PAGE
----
From right to left - bolt, end link, thick washer, ASR spacer, swaybar, ASR spacer, thick washer, split washer, & self locking nut. You will torque this all down to 22 lbf-ft.
I opted for Energy Suspension Graphite Impregnated Polyurethane bushings for the sway bar. These are 7/8" (22mm) universal fit and include zerk fittings so you can grease them. I had some ES Formula 7 grease left over from a Master Bushing install...and decided to lube these guys up.
To secure the sway bar you will need to remove the top and bottom bolts on the ASR brace, line up the sway bar brackets, and get the bolts back in place finger tight. You can see the ES grease on the bar around the bushing. I just greased the bar and slid the bushing back and forth a few times.
Slide the bar back and forth until your end links are in the correct position...then you will probably have to adjust the length to get them lined up with the holes in your control arms.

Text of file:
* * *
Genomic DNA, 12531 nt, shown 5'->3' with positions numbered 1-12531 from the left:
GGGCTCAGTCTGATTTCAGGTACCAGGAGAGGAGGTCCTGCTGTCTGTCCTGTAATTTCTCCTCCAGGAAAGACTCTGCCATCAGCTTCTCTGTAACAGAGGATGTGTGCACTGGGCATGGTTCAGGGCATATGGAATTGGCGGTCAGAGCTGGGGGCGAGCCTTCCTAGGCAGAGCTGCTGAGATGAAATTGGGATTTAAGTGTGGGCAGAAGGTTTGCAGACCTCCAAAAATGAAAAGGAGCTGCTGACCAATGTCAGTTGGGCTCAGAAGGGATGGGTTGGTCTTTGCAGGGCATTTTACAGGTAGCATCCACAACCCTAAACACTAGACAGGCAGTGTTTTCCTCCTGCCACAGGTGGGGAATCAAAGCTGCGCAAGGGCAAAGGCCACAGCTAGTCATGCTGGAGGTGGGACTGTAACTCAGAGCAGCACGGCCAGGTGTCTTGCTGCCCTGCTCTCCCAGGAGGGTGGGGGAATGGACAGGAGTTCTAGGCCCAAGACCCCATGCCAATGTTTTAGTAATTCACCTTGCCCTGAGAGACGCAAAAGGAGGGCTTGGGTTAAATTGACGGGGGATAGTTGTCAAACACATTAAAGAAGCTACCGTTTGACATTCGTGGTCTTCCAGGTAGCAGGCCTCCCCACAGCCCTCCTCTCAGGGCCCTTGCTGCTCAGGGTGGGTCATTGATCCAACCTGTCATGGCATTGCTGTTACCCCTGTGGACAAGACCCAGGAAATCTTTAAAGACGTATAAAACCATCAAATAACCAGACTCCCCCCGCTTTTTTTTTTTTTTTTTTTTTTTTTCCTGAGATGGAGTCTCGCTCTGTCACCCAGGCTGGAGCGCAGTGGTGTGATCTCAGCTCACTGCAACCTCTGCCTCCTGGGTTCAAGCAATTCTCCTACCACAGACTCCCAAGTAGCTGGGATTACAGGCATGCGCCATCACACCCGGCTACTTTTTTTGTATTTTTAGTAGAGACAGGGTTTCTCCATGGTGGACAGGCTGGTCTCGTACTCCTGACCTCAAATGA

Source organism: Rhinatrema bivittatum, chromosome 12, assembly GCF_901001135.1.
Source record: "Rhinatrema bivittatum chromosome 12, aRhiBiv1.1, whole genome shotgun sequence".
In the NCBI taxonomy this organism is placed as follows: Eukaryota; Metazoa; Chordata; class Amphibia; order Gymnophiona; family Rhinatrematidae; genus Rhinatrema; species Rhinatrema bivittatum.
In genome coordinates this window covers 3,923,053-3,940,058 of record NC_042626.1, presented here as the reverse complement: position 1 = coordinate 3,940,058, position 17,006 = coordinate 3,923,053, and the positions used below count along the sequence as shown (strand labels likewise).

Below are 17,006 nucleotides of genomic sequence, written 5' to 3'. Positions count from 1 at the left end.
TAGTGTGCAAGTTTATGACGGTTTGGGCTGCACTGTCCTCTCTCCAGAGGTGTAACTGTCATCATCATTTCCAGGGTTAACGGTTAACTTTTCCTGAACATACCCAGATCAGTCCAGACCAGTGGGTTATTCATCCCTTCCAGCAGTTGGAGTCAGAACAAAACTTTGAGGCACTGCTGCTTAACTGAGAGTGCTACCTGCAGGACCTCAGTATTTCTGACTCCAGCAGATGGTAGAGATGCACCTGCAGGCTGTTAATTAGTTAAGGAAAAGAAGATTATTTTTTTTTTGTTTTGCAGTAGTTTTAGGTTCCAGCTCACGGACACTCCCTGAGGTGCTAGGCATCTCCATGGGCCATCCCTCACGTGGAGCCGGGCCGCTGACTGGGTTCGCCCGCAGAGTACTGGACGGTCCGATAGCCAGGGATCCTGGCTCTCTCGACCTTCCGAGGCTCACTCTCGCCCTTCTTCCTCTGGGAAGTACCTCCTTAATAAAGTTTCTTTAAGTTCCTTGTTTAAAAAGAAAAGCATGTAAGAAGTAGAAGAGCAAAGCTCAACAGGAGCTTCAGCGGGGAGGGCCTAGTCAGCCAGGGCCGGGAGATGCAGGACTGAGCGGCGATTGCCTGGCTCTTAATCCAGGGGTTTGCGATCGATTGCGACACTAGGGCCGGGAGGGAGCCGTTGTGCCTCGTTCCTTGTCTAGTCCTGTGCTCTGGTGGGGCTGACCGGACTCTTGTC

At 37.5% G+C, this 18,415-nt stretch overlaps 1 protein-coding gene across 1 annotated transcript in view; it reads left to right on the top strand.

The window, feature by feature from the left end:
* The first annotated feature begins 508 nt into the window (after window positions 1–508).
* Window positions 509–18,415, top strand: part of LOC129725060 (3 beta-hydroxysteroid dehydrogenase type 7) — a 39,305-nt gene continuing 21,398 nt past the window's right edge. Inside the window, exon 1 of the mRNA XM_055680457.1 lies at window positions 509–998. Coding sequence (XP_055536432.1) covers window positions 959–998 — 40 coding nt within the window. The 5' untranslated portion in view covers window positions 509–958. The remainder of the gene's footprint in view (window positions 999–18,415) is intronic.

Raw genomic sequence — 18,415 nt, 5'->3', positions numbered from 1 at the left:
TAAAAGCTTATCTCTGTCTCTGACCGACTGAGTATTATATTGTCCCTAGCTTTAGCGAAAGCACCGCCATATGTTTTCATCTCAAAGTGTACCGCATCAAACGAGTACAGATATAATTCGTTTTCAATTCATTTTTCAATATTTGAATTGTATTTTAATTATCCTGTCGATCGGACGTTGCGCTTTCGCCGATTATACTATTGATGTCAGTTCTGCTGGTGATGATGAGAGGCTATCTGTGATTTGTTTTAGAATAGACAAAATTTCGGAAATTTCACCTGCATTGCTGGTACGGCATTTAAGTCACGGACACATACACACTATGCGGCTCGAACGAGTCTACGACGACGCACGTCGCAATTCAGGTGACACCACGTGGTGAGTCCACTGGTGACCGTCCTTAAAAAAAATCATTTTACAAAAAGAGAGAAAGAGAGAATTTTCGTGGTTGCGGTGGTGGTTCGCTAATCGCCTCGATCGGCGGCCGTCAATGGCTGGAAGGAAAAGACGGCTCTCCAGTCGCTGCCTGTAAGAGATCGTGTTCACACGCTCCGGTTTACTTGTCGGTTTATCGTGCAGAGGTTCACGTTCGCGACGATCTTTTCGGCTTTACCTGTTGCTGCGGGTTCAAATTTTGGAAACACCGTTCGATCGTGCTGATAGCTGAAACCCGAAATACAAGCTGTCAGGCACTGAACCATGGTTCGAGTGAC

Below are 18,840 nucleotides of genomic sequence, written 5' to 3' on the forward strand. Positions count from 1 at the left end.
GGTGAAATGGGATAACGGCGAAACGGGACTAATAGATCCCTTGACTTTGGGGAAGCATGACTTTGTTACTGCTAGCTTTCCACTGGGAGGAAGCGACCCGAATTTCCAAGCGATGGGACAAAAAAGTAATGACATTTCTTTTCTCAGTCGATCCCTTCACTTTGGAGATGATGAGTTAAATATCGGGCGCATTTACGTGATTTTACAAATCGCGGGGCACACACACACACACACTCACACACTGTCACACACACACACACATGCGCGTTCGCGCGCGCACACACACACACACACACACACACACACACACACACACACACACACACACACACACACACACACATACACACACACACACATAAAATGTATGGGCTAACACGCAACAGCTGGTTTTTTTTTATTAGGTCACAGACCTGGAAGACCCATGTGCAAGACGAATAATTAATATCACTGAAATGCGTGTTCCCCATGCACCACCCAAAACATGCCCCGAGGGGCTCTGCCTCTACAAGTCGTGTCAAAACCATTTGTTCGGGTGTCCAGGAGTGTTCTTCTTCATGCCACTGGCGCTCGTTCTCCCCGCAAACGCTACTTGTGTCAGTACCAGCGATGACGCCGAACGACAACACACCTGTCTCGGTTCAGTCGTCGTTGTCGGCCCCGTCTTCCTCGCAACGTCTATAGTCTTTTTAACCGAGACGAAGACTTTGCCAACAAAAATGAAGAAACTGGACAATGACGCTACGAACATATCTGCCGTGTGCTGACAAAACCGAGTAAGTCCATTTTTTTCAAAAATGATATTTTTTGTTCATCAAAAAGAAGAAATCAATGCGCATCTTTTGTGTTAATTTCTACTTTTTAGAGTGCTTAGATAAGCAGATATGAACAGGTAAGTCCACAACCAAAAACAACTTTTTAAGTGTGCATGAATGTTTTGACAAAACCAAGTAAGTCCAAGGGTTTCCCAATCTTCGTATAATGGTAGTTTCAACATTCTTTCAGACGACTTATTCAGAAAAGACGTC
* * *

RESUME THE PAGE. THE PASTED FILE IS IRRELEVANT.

Go ahead and get your end links attached to the LCA...but do not tighten them up yet.
With rod end type end links, you will need to space them out from the control arm a bit...I used three thick washers for this.
It looks a bit crooked, but do not worry, once we lower the car and tighten them up they will straighten out.
Speaking of lowering the car...go ahead and re-install your wheels and get the car back on the ground.
Now we need to torque the bolts to spec.
LCA bolts = 40 lbf-ft
End Link bolts = 22 lbf-ft
Sway Bar Bushing bolts = 20 lbf-ft
All done. If you replaced the LCAs and banged on your trailing arms at all, then an alignment probably wouldn't hurt. You do need to make sure and torque your lug nuts back to 80 lbf-ft though.
That is all she wrote on this one...you can find the full article with links to larger images HERE.
Thanks guys. The difference this made in the way the car handles is just incredible. It took care of the body roll, so you stay planted in your seat on turns...plus the rear end comes around much easier now. The bar is pretty much transparent under normal driving circumstances, but when you need it you can definitely tell it is there. I think once I step my OE 22mm front bar up to about 24mm the balance will be just where I want it. I definitely recommended this to anyone looking for a substantial suspension mod.